Would Raising the Minimum Wage Derail Small Businesses?
(Story updated with additional comments from the franchise industry.)
NEW YORK (TheStreet) -- President Barack Obama offered a minimum-wage proposal Tuesday night in his State of the Union address, in which he spoke of how the country has emerged from the rubble of economic crisis, his hope to allow families to more easily refinance their homes and the need for deficit reduction, among other economic issues.
While it's questionable whether a minimal-wage proposal would actually pass in Congress, small-business owners were divided on whether raising the federal minimum wage from today's $7.25 an hour to the president's suggested $9 would be beneficial or harmful.
It's no secret many small businesses are still struggling from a slow economic recovery. Considering payroll is one of the biggest fixed expenses to businesses, some say raising the minimum wage could be a disastrous hit to cash flow and future hiring."The law of demand always works: The higher the price of anything, the less that will be taken, and this includes labor," William Dunkelberg, chief economist for the National Federation of Independent Business, said in a statement. "Firms cannot pay a worker more than the value the worker brings to the firm. Raising the minimum denies more low-skilled workers the opportunity to get a job and receive on-the-job training. Raising the cost of labor raises the incentive for employers to find ways to use less labor." In the restaurant industry, rising food costs and other business expenses such as health care and taxes mean operators are likely to resort to higher menu prices, says Patrice Rice, CEO and founder of Patrice & Associates, a hospitality-recruiting franchise in Dunkirk, Md. "Raising the minimum wage will not deliver customers with more money in their pockets. It will continue to discourage small businesses from hiring or even keeping minimum wage personnel. Increasing the minimum wage does not help stimulate business," said Earl Wertheim, a franchise developer for The UPS Store. Sean Falk, a multi-unit franchise owner of Salsarita's Fresh Cantina, Great American Cookies, Mrs. Field's Famous Brands and Pretzelmaker, says most of his employees are part time. "Requiring me to pay a high-school student, who I am training to be a worker in our society, a minimum wage of $9 will crush my business." "If my employees have a great work ethic, then I immediately pay them more," he says. "If they are poor performers, then paying them $7.25 or $9 per hour will make no difference in their performance, but it will erode our ability as small-business owners to make a profit and, therefore, open new locations." Responses to the minimum-wage proposal were primarily negative on social media. Here's a few comments via Twitter:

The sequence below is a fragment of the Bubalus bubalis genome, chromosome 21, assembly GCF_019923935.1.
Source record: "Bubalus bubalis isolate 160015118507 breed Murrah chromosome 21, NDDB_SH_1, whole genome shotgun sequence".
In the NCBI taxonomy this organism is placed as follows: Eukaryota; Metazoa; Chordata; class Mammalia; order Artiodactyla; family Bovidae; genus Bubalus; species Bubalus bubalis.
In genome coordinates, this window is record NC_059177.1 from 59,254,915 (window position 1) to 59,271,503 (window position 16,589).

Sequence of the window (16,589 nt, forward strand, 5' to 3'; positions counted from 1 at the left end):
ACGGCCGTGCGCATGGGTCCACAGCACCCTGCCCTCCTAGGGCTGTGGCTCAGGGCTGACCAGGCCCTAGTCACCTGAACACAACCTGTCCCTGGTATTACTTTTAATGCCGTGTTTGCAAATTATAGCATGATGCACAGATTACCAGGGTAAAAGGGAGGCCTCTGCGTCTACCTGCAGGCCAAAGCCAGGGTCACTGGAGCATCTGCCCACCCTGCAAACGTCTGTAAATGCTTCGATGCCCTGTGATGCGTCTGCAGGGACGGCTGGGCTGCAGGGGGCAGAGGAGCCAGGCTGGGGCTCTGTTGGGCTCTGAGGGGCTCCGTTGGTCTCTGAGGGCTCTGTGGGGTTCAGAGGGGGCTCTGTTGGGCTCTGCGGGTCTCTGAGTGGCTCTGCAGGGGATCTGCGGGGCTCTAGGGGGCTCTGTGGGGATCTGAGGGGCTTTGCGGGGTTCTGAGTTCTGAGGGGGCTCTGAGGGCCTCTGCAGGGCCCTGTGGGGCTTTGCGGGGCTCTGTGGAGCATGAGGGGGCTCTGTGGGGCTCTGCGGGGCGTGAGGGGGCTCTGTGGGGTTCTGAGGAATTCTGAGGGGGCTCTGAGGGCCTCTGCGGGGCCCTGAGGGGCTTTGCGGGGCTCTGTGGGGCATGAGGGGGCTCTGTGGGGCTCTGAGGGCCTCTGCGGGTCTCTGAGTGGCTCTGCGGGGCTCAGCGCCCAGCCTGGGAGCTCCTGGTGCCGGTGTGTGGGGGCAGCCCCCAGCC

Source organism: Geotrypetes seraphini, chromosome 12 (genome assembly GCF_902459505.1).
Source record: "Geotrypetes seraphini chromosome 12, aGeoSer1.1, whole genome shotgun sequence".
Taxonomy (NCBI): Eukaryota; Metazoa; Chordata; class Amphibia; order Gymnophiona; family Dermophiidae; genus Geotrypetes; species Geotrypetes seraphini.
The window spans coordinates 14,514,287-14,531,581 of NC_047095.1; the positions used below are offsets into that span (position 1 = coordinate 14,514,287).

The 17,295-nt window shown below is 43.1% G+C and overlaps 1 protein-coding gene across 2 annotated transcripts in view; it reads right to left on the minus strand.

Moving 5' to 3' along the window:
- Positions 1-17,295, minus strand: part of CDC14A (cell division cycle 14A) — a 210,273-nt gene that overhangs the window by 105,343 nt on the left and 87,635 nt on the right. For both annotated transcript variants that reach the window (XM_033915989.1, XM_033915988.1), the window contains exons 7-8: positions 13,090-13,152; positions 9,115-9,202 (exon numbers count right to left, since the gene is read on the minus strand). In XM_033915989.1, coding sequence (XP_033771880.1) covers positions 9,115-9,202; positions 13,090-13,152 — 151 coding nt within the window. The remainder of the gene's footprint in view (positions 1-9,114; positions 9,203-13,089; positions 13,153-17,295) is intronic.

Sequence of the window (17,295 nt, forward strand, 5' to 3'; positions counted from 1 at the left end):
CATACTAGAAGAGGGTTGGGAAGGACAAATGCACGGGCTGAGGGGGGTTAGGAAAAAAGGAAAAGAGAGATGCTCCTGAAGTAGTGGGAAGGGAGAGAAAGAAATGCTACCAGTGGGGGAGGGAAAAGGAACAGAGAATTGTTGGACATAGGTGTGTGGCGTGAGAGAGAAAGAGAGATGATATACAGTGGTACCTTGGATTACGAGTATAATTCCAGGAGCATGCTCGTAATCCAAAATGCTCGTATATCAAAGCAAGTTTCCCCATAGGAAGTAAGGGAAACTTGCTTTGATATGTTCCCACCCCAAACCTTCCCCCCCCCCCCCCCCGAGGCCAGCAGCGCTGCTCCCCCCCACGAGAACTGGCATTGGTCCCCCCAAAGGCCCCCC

- @Ralph_Boccella: And increase in min wage dn cost jobs RT @BloombergView: The "small business is the creator of all jobs" meme is. not. correct. #sotu
- @kendallmejiaa: Yeah let's raise minimum wage to $9 and watch all our small business close and hire less #SOTU
- @bjaday: Raise the minimum wage and small business will have to hire less workers. And that helps how? #SOTU
- @CDR48fan: Still not sure how I feel about a $9 minimum wage and its effects on small business and consumer prices from State of the Union. #SOTU
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